What is it about?
Across five studies, we found that children as young as age four think "bad people are not happy", even if bad people could get everything they desire. Moral character, but not intelligence or physical traits, influenced children's happiness attributions. The findings suggest that even from early in life, we do not equate happiness as feelings or pleasures, but we think happiness is about being a good person and live a good life.
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Why is it important?
The findings help answer the long-debated philosophical question "what is happiness". Children are traditionally viewed as hedonistic-oriented (as documented by the "happy victimizer phenomenon"), but our findings suggest actually children's thinking is more sophisticated in that, actually as sophisticated as Aristotle's view, that happiness is about virtue rather than pleasures. The findings show that we associate happiness with morality in a relatively unique way, a robust tendency across ages, cultures and languages, which suggests it is likely to be a fundamental cognitive feature of the mind.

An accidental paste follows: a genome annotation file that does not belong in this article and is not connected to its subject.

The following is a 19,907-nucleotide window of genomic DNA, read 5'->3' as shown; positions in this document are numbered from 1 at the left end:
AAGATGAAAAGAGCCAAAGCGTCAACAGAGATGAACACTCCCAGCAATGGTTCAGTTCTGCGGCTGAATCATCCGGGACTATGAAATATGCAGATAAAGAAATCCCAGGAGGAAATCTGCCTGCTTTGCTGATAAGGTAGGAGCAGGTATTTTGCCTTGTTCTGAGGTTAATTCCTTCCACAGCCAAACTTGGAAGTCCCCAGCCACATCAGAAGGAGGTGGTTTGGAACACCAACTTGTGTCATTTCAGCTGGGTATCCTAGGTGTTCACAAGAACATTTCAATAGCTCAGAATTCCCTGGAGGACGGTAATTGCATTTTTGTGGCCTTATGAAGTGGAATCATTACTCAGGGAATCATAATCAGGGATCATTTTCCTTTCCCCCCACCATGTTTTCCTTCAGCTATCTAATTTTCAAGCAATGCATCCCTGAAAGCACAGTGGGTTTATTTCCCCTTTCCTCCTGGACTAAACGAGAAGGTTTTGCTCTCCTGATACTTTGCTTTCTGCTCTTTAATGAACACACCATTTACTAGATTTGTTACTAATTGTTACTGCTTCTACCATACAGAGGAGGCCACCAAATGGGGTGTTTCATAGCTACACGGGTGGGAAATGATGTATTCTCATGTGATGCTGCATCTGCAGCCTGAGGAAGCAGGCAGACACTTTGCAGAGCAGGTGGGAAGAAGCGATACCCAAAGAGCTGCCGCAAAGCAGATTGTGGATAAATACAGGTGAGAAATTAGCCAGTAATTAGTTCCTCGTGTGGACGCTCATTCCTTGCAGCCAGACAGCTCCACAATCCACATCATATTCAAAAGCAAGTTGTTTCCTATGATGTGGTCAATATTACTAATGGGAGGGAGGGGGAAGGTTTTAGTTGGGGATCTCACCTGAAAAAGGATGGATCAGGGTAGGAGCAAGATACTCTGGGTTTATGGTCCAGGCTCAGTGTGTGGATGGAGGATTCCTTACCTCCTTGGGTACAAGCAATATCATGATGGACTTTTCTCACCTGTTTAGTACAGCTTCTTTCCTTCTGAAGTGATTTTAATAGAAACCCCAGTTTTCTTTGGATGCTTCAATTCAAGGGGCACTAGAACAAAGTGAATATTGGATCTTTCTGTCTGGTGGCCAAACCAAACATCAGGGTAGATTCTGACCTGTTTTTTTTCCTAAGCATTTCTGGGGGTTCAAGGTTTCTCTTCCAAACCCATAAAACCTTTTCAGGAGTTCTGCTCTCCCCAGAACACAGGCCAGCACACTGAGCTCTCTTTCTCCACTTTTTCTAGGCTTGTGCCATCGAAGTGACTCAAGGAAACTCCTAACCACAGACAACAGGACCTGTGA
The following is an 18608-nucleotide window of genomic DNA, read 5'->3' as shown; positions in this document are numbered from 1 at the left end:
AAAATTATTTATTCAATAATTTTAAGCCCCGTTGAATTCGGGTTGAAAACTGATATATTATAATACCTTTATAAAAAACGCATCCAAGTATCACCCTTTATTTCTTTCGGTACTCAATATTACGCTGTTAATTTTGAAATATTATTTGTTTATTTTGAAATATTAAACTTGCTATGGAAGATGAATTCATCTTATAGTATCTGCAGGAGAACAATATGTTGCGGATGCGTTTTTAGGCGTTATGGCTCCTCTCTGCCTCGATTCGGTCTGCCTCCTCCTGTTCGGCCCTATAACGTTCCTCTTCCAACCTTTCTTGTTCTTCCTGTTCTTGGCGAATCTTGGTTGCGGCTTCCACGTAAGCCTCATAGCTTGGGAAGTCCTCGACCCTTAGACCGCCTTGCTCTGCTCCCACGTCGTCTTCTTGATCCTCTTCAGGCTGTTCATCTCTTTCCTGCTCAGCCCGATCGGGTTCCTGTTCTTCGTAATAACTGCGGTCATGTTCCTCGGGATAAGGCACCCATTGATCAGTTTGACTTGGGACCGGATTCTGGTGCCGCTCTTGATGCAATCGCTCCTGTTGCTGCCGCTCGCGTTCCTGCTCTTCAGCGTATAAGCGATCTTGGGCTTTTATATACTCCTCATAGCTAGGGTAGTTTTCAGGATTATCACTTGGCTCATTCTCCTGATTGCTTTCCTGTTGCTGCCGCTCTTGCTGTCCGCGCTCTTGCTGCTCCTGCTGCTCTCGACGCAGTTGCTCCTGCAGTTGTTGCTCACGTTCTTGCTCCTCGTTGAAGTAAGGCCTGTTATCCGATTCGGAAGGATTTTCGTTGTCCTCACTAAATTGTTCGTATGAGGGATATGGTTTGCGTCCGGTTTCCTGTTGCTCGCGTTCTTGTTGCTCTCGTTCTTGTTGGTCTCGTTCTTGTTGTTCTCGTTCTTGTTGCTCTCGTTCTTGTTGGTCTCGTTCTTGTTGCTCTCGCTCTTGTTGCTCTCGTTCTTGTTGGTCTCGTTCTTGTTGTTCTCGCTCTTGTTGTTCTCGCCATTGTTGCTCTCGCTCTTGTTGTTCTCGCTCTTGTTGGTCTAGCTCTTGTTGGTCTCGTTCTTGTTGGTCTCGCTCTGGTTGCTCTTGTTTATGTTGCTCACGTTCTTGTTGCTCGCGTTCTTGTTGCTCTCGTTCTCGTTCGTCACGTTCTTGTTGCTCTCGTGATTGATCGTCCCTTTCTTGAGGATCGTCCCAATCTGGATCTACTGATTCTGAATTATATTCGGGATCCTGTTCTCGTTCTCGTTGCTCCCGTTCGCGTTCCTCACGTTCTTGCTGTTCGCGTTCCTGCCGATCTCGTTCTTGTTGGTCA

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This page is a summary of: Happiness is from the soul: The nature and origins of our happiness concept., Journal of Experimental Psychology General, February 2021, American Psychological Association (APA), DOI: 10.1037/xge0000790.
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